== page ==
Shape: Single chamber with cut out niches and long dromos.
This tomb was discovered in the 19th century by the Maquis Campana, and the interior is protected by a plate-glass door, in order to prevent further deterioration. It has suffered considerable deterioration in the past, and has been restored in recent years.
The tomb is of the hypogeum type, dug to a considerable depth in the ground. The external entrance was originally watched over by a pair of lions carved out of the tufa.
This is one of the few tombs in Caere where the colours of paintings have survived, as they were painted using a clay base to form reliefs.
The tomb consists of a single chamber, with shelves and hollows in the walls. The ceiling is supported by two pillars, with Aeolian capitals, on which are reproduced objects from domestic and military use through as well as animals (eg cats). The technique used sketching the object on the wall, and then using terracotta clay to create the objects some of which is done using stamps and moulds. All it has been then skillfully covered with vivid colors.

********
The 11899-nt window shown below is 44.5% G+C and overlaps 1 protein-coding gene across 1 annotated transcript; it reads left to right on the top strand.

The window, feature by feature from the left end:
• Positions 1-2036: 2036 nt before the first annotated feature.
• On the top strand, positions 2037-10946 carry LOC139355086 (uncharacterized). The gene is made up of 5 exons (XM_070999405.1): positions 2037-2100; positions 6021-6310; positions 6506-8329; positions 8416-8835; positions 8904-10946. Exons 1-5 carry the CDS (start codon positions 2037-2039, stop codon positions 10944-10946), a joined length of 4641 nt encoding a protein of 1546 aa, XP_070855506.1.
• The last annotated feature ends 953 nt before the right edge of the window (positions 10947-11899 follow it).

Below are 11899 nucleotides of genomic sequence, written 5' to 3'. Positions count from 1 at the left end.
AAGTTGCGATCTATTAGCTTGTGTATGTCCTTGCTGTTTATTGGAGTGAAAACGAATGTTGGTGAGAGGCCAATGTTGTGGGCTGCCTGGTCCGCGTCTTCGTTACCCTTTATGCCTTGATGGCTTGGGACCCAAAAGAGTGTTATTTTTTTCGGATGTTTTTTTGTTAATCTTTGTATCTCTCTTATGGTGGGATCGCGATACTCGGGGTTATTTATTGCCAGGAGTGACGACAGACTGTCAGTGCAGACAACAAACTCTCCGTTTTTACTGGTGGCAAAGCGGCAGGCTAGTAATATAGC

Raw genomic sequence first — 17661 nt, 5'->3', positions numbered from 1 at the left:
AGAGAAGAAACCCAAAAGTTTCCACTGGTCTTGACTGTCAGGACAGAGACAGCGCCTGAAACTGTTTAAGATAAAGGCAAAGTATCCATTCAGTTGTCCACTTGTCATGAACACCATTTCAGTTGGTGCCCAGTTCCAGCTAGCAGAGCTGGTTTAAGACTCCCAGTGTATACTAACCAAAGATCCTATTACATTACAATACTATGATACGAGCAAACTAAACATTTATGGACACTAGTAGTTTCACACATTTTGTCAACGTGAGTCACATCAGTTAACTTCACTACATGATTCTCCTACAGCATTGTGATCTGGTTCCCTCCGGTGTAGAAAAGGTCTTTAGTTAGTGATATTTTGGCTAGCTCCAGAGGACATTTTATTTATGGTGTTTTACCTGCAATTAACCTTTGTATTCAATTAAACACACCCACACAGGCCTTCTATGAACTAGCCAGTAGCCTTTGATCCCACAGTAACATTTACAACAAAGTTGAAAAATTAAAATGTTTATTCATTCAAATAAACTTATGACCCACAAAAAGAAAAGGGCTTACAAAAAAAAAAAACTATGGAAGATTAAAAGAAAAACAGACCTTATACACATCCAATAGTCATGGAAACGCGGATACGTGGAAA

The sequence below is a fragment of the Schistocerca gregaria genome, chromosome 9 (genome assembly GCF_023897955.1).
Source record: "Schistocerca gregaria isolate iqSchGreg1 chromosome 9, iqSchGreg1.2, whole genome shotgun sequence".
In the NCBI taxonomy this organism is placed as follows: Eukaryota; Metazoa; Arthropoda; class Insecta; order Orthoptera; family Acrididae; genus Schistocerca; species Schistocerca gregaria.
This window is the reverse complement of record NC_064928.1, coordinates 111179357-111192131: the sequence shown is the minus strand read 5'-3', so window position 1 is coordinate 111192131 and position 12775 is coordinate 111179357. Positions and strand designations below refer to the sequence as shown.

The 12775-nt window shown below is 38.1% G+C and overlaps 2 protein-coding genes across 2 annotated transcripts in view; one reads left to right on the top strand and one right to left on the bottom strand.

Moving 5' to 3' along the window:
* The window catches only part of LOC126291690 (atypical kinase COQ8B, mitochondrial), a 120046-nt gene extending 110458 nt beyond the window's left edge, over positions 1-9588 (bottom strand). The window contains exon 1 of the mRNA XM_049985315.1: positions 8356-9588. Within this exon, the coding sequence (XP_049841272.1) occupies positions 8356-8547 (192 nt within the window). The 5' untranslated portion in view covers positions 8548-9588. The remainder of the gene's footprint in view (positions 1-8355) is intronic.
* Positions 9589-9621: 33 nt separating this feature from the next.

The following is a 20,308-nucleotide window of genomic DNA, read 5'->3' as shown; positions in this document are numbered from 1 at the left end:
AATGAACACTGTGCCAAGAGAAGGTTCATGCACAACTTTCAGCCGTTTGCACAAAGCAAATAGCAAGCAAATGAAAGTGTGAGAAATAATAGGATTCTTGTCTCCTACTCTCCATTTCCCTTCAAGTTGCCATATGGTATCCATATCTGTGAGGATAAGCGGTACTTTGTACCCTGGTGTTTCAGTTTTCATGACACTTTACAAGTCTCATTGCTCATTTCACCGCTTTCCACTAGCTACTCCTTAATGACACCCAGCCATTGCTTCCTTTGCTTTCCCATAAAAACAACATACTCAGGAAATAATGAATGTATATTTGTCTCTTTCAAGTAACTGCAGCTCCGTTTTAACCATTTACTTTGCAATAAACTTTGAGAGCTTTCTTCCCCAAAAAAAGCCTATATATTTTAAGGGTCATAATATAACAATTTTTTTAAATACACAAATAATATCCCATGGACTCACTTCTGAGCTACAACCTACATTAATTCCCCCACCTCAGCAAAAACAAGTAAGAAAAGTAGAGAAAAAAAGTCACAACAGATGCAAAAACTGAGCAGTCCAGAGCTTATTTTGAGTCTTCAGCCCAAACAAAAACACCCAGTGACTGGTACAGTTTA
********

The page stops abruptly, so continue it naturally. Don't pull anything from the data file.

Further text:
All around the walls runs a frieze of crews: helms, spears, shields, perhaps emphasizing the participation of the deceased in military campaigns. It should be emphasized that the tomb dates to the age of the wars with Rome, a little before end of the 4th Century BCE.
The beds reproduced in the niches around the walls were covered with cloths and pillows moulded with remarkable realism.
The two occupants probably belong to the family which founded the tomb, representatives of the Matuna family, as noted by an inscription on the cippus (and others in the niches), present in the tomb. On the two semipillars that frame the loculo objects are carved legacies to the life of the aristocratic family: on the left, for the man a water jug, a double handled drinking vessel (Kylix), a chest with lock and studs, on which a sheet of material was folded (perhaps a book); to the right for the woman, there are two necklaces, a necklace of leaves, a stick and a fan. To the feet of the bed on the place are represented two sandals that seem to be worn by the noble woman lying in her alcove.
Also in the tomb appear the representations of two demons of the after life : Charun and Cerberus, the three headed dog, both symbols of the pessimistic Hellenistic period, populated by monsters and dread of the unknown.
The tools and everyday items depicted in immaculate detail in this tomb give us a considerable insight into the daily lives of the Etruscans
The importance of this tomb, beyond its beauty is for its testimony to the last period of independence of the Etruscan civilization, of the return to power of the aristocracy and perhaps the period that marked the end of the freedom for these proud people. It also highlights the equality of the sexes in Etruscan society, even in death.